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2018 Leadership Conference - confirmed
2018 Leadership Conference - confirmed
Headteacher, Chelmsford County High School for Girls
What is your present role and where?
I have been Headteacher of Chelmsford County High School for Girls, a high achieving selective school since 2007. As Joint President of the ASGS 2013-2015, I worked to build on driving the mission of promoting the education of girls and modernise our image as an association. Traditions are at the core of my School’s ethos; it continues to thrive with outstanding examination results and destinations to prestigious universities. In 2011 CCHS became the first secondary school in the County of Essex to acquire Academy Status, and top performing school in Essex 2017.
I believe that education makes a significant, long lasting difference to the lives of the girls whom we have the privilege of educating; the better the education we can offer, the more of a difference it makes to the adults they become and to the people with whom they will work and live in the future.
I am dedicated to my roles, passionate about education, particularly instilling confidence in students to strive for excellence, fulfil their potential, whilst contributing to the local and global community. I believe that girls will become the leaders of tomorrow; as a manager I am compassionate to the needs of both students and members of staff, and uncompromising in achieving the highest standards possible.
During my time at CCHS, I have led the expansion of the School, brought facilities into the 21st Century with a new Music Centre, Sixth Form study facilities, an extended dining hall, re-designing existing facilities, a three-storey Languages Centre; upgrading and developing ICT for high quality teaching and learning in addition to more efficient administration. I am a champion of the International Baccalaureate both within my school and beyond, although in 2017 we had to discontinue the programme due to insufficient funding. CCHS developed its own Learner Profile demonstrating our commitment to developing the characteristics that will ensure our students become some of the ‘leaders of tomorrow’, understanding their responsibility to themselves and others. I am a Local Leader of Education, as a Professional Partner, mentoring newly appointed headteachers, adviser to schools requiring support to raise achievement and a Pupil Premium Reviewer.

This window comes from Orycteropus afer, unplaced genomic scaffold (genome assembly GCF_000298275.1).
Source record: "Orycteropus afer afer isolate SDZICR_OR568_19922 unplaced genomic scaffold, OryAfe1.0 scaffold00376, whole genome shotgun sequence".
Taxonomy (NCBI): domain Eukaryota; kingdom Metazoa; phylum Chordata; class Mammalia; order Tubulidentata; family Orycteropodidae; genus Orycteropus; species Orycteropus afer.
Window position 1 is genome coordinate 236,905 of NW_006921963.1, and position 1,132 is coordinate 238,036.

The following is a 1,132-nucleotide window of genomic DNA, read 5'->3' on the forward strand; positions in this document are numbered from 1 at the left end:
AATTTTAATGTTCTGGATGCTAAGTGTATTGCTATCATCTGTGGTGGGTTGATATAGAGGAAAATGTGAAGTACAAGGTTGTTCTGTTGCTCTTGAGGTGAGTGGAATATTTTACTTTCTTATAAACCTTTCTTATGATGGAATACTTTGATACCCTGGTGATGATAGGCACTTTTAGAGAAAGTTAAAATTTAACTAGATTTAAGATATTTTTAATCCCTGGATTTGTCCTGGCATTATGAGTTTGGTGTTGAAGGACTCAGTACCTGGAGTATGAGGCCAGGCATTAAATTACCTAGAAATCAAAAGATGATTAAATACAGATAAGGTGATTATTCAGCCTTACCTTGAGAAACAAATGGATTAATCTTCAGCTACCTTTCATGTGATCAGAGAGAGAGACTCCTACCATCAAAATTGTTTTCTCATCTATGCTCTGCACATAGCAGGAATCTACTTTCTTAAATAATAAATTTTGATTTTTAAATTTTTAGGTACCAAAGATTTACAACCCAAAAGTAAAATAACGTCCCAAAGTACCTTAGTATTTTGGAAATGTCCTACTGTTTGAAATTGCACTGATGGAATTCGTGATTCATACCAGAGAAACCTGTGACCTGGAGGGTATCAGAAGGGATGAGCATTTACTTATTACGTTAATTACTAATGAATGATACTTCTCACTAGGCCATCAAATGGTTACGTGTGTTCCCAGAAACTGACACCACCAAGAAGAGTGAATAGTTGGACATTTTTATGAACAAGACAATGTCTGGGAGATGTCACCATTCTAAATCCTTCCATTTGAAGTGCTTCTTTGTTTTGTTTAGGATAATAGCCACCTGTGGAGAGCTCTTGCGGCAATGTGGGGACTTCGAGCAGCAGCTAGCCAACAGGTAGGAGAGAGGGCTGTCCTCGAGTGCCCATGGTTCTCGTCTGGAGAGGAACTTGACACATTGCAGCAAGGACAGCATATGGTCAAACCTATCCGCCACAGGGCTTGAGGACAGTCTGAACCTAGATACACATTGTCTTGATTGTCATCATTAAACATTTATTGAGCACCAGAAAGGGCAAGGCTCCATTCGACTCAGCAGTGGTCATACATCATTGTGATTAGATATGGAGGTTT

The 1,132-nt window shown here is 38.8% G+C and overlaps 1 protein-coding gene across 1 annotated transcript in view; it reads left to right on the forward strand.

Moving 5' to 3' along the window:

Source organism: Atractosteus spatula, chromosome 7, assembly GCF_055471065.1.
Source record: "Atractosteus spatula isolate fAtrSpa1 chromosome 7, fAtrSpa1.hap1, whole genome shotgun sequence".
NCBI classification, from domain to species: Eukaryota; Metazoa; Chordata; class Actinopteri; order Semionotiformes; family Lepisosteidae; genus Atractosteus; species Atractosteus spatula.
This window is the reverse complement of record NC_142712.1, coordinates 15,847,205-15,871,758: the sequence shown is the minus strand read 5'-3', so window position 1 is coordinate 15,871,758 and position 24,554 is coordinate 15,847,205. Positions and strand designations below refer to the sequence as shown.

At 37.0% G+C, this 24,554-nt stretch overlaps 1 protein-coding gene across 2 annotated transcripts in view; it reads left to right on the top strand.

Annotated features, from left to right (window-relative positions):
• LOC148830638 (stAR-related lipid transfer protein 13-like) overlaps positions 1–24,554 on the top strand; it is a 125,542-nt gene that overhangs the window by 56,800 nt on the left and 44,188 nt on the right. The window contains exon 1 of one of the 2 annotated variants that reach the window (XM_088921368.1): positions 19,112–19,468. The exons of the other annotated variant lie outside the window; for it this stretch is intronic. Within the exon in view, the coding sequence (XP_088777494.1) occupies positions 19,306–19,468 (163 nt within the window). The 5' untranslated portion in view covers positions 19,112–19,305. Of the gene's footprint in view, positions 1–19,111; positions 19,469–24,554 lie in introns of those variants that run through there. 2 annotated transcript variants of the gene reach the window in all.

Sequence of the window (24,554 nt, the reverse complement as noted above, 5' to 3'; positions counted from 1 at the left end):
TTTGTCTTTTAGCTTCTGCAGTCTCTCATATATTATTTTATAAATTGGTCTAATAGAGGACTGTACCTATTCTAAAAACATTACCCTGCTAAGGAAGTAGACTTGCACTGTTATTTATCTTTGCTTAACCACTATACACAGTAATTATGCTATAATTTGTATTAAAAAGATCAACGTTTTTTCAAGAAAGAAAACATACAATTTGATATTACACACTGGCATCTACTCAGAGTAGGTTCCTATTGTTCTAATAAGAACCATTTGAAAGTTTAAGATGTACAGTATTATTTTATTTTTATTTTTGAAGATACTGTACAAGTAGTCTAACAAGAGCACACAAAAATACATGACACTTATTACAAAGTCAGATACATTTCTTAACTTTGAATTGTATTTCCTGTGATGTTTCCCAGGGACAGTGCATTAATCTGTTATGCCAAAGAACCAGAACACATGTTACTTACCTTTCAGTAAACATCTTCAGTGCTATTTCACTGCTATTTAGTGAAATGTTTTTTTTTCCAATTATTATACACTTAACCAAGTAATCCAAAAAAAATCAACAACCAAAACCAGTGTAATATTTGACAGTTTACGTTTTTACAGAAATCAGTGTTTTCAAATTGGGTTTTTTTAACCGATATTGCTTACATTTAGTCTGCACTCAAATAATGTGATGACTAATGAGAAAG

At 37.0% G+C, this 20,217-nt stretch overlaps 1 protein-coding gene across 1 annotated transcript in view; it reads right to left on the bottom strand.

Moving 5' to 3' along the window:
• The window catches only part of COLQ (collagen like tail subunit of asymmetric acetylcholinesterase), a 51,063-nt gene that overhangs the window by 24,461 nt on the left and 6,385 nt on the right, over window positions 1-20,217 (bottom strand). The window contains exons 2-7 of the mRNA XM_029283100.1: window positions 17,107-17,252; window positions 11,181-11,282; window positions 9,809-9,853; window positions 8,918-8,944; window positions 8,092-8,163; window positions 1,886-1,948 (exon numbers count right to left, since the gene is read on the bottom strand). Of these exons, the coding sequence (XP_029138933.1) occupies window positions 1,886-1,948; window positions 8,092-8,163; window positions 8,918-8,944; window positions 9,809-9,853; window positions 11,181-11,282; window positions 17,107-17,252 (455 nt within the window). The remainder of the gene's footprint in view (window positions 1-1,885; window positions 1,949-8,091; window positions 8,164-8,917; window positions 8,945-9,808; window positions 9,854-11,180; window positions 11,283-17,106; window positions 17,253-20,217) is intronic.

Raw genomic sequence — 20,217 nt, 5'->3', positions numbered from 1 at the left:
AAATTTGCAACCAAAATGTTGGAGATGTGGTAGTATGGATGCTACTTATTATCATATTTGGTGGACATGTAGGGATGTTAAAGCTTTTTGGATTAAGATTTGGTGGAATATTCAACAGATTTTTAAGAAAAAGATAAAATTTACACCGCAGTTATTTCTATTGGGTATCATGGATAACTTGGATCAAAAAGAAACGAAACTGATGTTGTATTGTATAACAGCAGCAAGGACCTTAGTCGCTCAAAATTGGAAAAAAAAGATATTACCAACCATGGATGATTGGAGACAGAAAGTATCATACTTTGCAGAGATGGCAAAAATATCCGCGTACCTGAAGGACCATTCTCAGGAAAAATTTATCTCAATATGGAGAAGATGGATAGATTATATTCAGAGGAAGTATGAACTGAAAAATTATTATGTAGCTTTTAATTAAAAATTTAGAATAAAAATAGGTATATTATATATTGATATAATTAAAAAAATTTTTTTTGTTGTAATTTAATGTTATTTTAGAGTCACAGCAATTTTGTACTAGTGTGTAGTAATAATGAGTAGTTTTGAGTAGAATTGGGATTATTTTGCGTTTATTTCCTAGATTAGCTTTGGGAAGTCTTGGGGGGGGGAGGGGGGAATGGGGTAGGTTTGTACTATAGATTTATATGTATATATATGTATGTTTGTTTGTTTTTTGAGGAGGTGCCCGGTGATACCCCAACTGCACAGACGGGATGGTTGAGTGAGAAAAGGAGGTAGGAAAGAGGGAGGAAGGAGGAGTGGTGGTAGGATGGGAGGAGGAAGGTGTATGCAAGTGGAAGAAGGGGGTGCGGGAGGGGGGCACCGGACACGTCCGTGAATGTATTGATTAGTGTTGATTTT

What two professional achievements you are most proud of?
1. Embedding an ethos that enables girls to thrive and believe in themselves.
2. Developing staff into effective leaders.
What four words best describe your approach to leadership?
Principled; Dedicated; Compassionate; Resilient.
What have you learned about effective leadership most recently?
To be resilient in challenging times. In order to be effective, leaders need to be aware of and work within the specific circumstances of their school, rather than plough on regardless; adapt and respond to the changing political and economic context; accept what cannot be changed but challenge convincingly. Never lose sight of the fact that for each student the education they are experiencing is their only opportunity, it must therefore be the very best that can be provided. Above all have faith in students to achieve and be the best they can and instil the same belief in all the adults who work in the school. Create a climate of mutual respect, caring discipline and high expectations.
What three pieces of advice would you give to a new headteacher colleague?
1. Get to know your school by listening to each member of staff and as many students and governors as is practicable, and hear their message before making big decisions.
2. Grow your vision from your personal convictions and what is right for the students and the staff.
3. Be prepared for setbacks, don’t take them personally, use them to reflect, review your strategies and adapt them to changing needs and circumstances.
Who have been your influential mentors/ role models?
I cannot single out individuals in my personal and professional life who have been particularly influential, however I have valued the encouraging feedback from line managers, headteachers and inspectors that has spurred me on to apply for the next step in my career. I have also learnt from those whose style and approach have taught me what would not suit my personality and preferred approach.
What do you view as the most pressing issues / challenges for girls and young women in our schools currently?
1. Managing social networking to ensure that they regulate and limit their own use of it.
2. Developing the resilience not to be pulled into negative feelings about their personal image, which in turn affects their well-being and mental health.
3. Breaking away from stereotypes and believing they can really do anything that interests them.
4. Standing up for themselves and what they believe in without fear.